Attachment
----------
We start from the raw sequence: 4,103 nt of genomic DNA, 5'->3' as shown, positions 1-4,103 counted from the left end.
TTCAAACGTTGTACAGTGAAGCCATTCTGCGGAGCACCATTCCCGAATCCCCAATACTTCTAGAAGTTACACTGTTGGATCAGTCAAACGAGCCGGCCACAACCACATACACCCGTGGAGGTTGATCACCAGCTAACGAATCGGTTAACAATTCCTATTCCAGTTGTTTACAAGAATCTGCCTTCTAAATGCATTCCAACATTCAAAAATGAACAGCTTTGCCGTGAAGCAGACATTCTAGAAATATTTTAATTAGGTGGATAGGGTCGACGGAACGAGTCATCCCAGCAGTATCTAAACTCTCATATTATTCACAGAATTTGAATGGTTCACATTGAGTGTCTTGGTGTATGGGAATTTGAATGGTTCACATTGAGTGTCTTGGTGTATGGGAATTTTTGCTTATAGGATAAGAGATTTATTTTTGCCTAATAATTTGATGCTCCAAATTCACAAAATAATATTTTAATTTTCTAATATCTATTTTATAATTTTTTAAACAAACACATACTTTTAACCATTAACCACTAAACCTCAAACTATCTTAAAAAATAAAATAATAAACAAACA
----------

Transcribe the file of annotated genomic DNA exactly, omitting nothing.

We start from the raw sequence: 4,103 nt of genomic DNA, 5'->3' as shown, positions 1-4,103 counted from the left end.
TTCAAACGTTGTACAGTGAAGCCATTCTGCGGAGCACCATTCCCGAATCCCCAATACTTCTAGAAGTTACACTGTTGGATCAGTCAAACGAGCCGGCCACAACCACATACACCCGTGGAGGTTGATCACCAGCTAACGAATCGGTTAACAATTCCTATTCCAGTTGTTTACAAGAATCTGCCTTCTAAATGCATTCCAACATTCAAAAATGAACAGCTTTGCCGTGAAGCAGACATTCTAGAAATATTTTAATTAGGTGGATAGGGTCGACGGAACGAGTCATCCCAGCAGTATCTAAACTCTCATATTATTCACAGAATTTGAATGGTTCACATTGAGTGTCTTGGTGTATGGGAATTTGAATGGTTCACATTGAGTGTCTTGGTGTATGGGAATTTTTGCTTATAGGATAAGAGATTTATTTTTGCCTAATAATTTGATGCTCCAAATTCACAAAATAATATTTTAATTTTCTAATATCTATTTTATAATTTTTTAAACAAACACATACTTTTAACCATTAACCACTAAACCTCAAACTATCTTAAAAAATAAAATAATAAACAAACA